Lean and agile can work alone but they can be very powerful together. Reducing waste keeps your company sustainable. Being agile keeps your company ahead of the competition.

Lean dates back to the early 20th century and Henry Ford, with his famous assembly lines and ability to turn over inventory in days. With just-in-time delivery, lean management, and lean thinking, lean went from shop-floor process to mainstream phenomenon. Through it all, the goal was clear: zero waste. Over the years a five-step thought process for guiding the implementation of lean techniques was developed. (www.lean.org/WhatsLean/Principles.cfm)

Specify value from the standpoint of the end customer by product family.

Identify all the steps in the value stream for each product family, eliminating whenever possible those steps that do not create value.

Make the value-creating steps occur in tight sequence so the product will flow smoothly toward the customer.

As flow is introduced, let customers pull value from the next upstream activity.

As value is specified, value streams are identified, wasted steps are removed, and flow and pull are introduced, begin the process again and continue it until a state of perfection is reached in which perfect value is created with no waste.

Agile dates back to 1968 when Melvin E. Conway coined Conway’s Law. (“Any organization that designs a system will inevitably produce a design whose structure is a copy of the organization’s communication structure.”) While the law had been viewed in theoretical terms, there is recent research suggesting practical uses for it.

In 2001, 17 software professionals developed the “Manifesto for Agile Software Development,” which defined four main values. Several of the group formed the Agile Alliance. Here is the brief manifesto (www.agilealliance.org/agile101/the-agile-manifesto/):

We are uncovering better ways of developing software by doing it and helping others do it. Through this work we have come to value:

  • Individuals and interactions over processes and tools
  • Working software over comprehensive documentation
  • Customer collaboration over contract negotiation
  • Responding to change over following a plan
  • That is, while there is value in the items on the right, we value the items on the left more.
  • The manifesto is supported by 12 principles:
  • Our highest priority is to satisfy the customer through early and continuous delivery of valuable software.
  • Welcome changing requirements, even late in development. Agile processes harness change for the customer’s competitive advantage.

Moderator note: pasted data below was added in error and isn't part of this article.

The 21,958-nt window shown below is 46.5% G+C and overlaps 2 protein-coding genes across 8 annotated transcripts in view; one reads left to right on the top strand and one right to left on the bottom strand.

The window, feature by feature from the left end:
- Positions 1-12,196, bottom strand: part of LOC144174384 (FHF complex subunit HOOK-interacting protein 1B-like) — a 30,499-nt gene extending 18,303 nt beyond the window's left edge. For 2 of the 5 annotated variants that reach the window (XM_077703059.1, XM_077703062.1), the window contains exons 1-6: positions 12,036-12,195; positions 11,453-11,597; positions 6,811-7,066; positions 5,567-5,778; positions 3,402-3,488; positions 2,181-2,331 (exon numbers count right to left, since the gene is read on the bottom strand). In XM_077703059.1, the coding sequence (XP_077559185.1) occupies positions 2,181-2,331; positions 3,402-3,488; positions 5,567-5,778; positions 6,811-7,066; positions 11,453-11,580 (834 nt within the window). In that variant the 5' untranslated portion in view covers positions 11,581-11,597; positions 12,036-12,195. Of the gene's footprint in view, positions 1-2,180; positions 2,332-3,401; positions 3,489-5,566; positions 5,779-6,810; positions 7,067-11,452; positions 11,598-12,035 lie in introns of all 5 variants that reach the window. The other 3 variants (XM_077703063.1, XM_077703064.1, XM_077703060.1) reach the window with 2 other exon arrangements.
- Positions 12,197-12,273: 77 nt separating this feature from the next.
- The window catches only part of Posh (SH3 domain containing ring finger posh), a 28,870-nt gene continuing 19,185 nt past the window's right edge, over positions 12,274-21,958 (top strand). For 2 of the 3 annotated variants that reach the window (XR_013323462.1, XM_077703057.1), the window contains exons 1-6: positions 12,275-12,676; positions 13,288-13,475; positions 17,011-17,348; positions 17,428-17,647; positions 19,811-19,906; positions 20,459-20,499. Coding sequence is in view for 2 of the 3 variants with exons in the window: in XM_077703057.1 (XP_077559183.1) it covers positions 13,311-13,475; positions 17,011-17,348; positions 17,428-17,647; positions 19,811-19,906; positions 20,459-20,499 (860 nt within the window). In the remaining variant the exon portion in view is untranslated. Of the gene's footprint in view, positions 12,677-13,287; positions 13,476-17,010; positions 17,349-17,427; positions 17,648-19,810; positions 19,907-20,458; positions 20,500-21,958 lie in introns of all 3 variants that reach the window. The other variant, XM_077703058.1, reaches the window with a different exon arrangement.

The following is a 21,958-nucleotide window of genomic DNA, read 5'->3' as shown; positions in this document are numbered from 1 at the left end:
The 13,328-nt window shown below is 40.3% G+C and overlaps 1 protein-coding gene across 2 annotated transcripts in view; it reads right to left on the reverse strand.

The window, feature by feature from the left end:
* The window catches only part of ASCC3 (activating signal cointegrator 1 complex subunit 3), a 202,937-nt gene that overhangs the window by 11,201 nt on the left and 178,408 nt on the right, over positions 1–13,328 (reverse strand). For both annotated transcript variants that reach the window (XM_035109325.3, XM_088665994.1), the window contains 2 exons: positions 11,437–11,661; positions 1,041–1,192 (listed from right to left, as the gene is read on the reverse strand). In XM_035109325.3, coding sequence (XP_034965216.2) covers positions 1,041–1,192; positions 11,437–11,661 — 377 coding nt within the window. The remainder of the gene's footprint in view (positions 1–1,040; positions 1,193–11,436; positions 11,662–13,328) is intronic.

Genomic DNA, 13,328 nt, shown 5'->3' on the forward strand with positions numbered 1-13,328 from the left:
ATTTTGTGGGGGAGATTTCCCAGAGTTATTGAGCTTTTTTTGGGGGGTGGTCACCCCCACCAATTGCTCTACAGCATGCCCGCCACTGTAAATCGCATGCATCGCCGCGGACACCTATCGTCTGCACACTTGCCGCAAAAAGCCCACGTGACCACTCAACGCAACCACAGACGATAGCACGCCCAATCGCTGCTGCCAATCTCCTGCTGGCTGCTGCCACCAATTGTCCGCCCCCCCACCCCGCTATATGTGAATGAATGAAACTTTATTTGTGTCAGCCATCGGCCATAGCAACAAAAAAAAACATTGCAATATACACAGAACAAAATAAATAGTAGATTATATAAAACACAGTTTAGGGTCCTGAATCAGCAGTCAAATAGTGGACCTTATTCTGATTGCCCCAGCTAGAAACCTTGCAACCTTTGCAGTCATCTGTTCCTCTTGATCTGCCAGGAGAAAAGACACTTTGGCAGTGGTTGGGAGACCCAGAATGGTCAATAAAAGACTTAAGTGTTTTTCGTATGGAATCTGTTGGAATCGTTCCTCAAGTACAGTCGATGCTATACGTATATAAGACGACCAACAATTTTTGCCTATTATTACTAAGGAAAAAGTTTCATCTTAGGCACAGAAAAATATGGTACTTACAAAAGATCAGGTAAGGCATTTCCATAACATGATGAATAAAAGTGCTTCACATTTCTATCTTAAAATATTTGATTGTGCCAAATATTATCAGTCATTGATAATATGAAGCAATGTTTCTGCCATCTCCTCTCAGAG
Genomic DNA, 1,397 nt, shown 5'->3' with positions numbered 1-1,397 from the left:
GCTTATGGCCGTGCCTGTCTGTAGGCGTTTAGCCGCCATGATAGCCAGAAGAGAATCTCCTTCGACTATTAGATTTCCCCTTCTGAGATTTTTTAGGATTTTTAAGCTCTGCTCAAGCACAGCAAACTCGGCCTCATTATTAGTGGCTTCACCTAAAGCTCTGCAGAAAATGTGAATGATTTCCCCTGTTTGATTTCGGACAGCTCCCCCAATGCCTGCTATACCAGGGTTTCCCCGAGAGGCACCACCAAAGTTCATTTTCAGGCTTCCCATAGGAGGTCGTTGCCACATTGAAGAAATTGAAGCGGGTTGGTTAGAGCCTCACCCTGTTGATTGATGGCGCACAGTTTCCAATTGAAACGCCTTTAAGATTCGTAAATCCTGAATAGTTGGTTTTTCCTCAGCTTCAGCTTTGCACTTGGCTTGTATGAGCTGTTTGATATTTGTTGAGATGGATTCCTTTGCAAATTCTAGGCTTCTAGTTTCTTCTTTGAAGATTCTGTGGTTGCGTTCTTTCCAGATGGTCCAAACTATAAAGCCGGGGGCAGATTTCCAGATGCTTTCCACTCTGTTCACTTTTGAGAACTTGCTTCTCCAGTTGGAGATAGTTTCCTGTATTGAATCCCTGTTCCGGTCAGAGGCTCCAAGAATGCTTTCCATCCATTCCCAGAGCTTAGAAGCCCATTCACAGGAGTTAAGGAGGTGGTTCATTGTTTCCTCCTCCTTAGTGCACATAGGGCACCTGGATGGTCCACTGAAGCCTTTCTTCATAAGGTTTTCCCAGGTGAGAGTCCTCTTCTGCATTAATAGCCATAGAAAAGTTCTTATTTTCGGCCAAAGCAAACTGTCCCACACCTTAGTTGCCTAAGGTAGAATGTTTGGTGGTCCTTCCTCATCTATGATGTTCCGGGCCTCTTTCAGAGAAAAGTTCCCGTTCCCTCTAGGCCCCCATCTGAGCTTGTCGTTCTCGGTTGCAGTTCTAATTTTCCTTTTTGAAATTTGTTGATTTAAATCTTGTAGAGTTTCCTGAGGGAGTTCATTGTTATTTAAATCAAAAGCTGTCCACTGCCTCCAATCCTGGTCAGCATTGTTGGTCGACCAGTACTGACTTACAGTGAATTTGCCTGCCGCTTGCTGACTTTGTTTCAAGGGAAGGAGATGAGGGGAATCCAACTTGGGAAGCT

• Deliver working software frequently, from a couple of weeks to a couple of months, with a preference to the shorter timescale.
  • Business people and developers must work together daily throughout the project.
  • Build projects around motivated individuals. Give them the environment and support they need, and trust them to get the job done.
  • The most efficient and effective method of conveying information to and within a development team is face-to-face conversation.
  • Working software is the primary measure of progress.
  • Agile processes promote sustainable development. The sponsors, developers, and users should be able to maintain a constant pace indefinitely.
  • Continuous attention to technical excellence and good design enhances agility.
  • Simplicity—the art of maximizing the amount of work not done—is essential.
  • The best architectures, requirements, and designs emerge from self-organizing teams.
  • At regular intervals, the team reflects on how to become more effective, then tunes and adjusts its behavior accordingly.

It points users to something lean could never supply: variety. Being agile puts your organization in a better position to take advantage of short windows of opportunity. With customer demands changing so rapidly, those opportunities are becoming prevalent.There are four key elements:

  • Modular product design (designing products in a fashion that enables them to serve as platforms for fast and easy variation)
  • Information technology (automating the rapid dissemination of information throughout the company to enable)
  • Corporate partners (creating virtual short-term alliances)
  • Knowledge culture (investing in employee training)